“I’m tired of all these tools leaning up against the wall,” Cathy says, and I know there’s no use to argue. We’re about to Marie Kondo the heck out of our garage. It’s a pretty Sunday at the start of May, and we are going to or-gan-ize. The hoe, the shovel, the rake, the this, and the that are soon going to hang by their handles from the wall. Furthermore, I know we won’t stop there. After we put up the organizer racks and hang the tools, we’ll move on to sorting, discarding, cleaning, and arranging. Like a writer facing the task of revision, I grimace, but I also know the work is necessary, and what can I do but begin?
Here, then, are some questions for those of you who may be revising something.
- Does everything have a place? Read the end of your piece. Remind yourself of its landing place. Then ask yourself if everything has played a role in making that end possible? If something doesn’t contribute in some way to the end, consider letting it go.
- Is there something missing? Ask yourself if there’s anything you might add to enhance the end. What have you left out? It might be a hole in the plot, or it might be an aspect of character, or more work with the setting, or better use of a detail. Reread your work and ask yourself what you can add that will be in service of the end.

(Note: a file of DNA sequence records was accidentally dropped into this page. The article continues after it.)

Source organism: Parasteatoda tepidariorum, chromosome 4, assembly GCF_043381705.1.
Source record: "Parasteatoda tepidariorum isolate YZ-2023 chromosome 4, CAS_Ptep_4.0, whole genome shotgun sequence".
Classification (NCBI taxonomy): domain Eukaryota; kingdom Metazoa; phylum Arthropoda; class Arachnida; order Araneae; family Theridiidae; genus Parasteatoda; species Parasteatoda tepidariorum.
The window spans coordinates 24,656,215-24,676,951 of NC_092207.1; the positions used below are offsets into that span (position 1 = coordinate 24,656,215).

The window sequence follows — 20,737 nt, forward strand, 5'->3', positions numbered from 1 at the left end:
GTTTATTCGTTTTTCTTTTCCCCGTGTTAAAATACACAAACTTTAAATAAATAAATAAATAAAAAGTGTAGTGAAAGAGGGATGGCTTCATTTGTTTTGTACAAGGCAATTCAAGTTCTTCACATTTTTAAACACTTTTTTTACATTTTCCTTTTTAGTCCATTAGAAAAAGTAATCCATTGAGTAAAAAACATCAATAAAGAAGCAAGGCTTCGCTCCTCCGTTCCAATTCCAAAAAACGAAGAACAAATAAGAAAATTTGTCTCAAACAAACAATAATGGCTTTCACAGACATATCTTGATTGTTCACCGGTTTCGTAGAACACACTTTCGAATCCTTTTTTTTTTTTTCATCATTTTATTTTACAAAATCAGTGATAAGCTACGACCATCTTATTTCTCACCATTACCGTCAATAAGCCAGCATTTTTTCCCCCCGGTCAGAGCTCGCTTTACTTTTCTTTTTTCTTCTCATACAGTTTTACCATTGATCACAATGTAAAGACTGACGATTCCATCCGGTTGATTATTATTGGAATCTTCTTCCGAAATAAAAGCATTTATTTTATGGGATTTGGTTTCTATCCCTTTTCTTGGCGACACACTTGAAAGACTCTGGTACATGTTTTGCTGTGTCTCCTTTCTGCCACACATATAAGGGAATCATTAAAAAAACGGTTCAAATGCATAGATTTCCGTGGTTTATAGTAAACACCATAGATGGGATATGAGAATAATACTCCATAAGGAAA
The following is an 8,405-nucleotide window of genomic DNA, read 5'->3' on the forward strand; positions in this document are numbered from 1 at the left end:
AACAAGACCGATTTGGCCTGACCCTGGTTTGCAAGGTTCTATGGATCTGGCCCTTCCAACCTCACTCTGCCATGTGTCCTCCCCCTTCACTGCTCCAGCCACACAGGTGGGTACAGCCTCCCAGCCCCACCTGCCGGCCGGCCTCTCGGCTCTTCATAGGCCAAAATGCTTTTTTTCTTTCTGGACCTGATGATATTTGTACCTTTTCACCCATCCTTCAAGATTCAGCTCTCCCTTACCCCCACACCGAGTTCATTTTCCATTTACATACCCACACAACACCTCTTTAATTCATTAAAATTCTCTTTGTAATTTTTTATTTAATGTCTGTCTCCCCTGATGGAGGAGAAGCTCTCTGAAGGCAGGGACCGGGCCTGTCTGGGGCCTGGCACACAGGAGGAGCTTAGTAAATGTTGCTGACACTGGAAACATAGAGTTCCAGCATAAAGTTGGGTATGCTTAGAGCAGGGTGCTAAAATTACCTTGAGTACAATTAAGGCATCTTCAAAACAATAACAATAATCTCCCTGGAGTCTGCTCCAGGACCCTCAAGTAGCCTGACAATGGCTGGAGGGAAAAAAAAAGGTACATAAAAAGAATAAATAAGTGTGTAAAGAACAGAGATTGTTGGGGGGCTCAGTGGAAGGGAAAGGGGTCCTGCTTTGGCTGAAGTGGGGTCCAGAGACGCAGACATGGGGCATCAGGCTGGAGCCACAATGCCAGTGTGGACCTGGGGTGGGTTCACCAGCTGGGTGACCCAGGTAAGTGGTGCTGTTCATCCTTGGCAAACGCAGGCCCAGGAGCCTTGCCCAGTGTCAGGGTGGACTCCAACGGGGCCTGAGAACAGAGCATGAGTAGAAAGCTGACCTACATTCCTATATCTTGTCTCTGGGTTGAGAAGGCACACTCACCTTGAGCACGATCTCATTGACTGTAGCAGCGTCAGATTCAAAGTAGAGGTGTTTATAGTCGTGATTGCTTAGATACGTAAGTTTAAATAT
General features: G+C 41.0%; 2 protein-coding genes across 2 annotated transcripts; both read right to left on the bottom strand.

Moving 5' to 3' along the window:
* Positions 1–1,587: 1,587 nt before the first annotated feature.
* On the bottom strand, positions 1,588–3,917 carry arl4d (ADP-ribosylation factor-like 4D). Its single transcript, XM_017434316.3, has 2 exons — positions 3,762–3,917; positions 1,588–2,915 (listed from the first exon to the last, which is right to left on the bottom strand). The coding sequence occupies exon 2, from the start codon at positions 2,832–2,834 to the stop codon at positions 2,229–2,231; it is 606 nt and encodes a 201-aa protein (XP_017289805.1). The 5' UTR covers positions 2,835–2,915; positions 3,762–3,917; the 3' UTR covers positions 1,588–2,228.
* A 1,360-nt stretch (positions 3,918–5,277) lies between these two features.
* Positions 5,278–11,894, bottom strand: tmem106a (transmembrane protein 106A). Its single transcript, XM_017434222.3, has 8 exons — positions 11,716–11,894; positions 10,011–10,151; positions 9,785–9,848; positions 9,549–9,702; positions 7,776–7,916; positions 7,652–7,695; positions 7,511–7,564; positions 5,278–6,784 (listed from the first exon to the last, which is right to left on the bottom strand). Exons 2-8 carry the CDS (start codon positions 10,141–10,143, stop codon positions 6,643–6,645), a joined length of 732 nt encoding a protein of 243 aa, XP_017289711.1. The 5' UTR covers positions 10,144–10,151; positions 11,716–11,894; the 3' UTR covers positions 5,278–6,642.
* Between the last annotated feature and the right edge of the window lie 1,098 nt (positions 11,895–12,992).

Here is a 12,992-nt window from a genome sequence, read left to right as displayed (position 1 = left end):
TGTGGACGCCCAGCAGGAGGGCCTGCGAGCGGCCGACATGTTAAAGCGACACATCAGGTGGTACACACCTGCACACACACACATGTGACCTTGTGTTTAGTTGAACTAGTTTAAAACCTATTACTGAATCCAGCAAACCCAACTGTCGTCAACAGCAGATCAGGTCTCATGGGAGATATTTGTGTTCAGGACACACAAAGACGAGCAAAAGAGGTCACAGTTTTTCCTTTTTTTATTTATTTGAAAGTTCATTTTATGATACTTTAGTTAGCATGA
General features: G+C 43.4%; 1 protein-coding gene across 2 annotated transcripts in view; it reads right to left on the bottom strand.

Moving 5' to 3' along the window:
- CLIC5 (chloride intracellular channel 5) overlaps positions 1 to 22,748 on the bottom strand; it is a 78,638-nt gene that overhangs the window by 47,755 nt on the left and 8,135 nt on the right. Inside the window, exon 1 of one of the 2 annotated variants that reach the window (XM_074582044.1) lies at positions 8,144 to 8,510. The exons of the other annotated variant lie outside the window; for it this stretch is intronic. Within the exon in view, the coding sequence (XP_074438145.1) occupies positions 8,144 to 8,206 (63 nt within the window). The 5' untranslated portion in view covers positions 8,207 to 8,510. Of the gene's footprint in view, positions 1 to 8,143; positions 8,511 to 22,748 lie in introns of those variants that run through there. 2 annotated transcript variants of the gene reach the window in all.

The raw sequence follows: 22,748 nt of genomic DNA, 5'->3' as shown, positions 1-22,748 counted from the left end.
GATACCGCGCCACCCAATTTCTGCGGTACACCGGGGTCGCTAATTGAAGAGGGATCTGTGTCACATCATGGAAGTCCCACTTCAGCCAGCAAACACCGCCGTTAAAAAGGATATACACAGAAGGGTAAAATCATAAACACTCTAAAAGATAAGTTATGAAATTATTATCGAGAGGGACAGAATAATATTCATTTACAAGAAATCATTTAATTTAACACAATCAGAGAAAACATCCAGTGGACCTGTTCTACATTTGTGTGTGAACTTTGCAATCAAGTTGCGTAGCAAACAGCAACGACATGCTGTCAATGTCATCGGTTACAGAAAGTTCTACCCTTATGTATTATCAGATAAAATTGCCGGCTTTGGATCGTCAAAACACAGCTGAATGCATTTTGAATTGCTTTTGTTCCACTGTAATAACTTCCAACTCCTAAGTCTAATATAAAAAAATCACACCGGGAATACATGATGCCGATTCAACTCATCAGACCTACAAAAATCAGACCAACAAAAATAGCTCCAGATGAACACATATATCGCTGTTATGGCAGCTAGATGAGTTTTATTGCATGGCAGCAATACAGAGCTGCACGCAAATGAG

- What needs to be cleaned? In the rush to get a first draft on the page, we often skim over or bypass areas that need attention. Revision is your chance to look more closely at these oversights. Have you made the world of your piece vivid and convincing? Have you used a combination of sensory details to give the piece authenticity and authority? Have you seen the aspects of your characters that they often keep hidden? Maybe they’re not even aware of them. What is there in these characters that surprises you? How does the pressure of the plot bring those aspects to the surface?
- Does your structure need attention? Is there integrity in the shape of your piece? Is there a clear beginning, middle, and end? What about the pace? Are there places where you’ve gone too quickly or slowly? Do the large moments in the plot—the events, the changes in characters—taken up the appropriate amount of space? Big things need big spaces.
- Are you ready to polish? Once you’ve addressed some of the larger issues, you’re ready to do a close read, paying attention to things on the sentence level. Read your work out loud. You’ll hear awkward sentences, repetition of words or phrases, or hiccups in plot or character development.
Bernard Malamud, who called revision “one of the exquisite pleasures of writing,” also said, “I would write a book, or a short story, at least three times — once to understand it, the second time to improve the prose, and a third to compel it to say what it still must say.” Like Malamud, we should embrace the joy of revision for the creative activity it can be if we enter it with an open mind. I can’t say that organizing and cleaning our garage was an “exquisite pleasure,” but I can attest to the fact that our results were pleasing to us. We stood in our clean and tidy garage. We saw the results of our efforts and called our work good. May you all have a similar experience with your revising.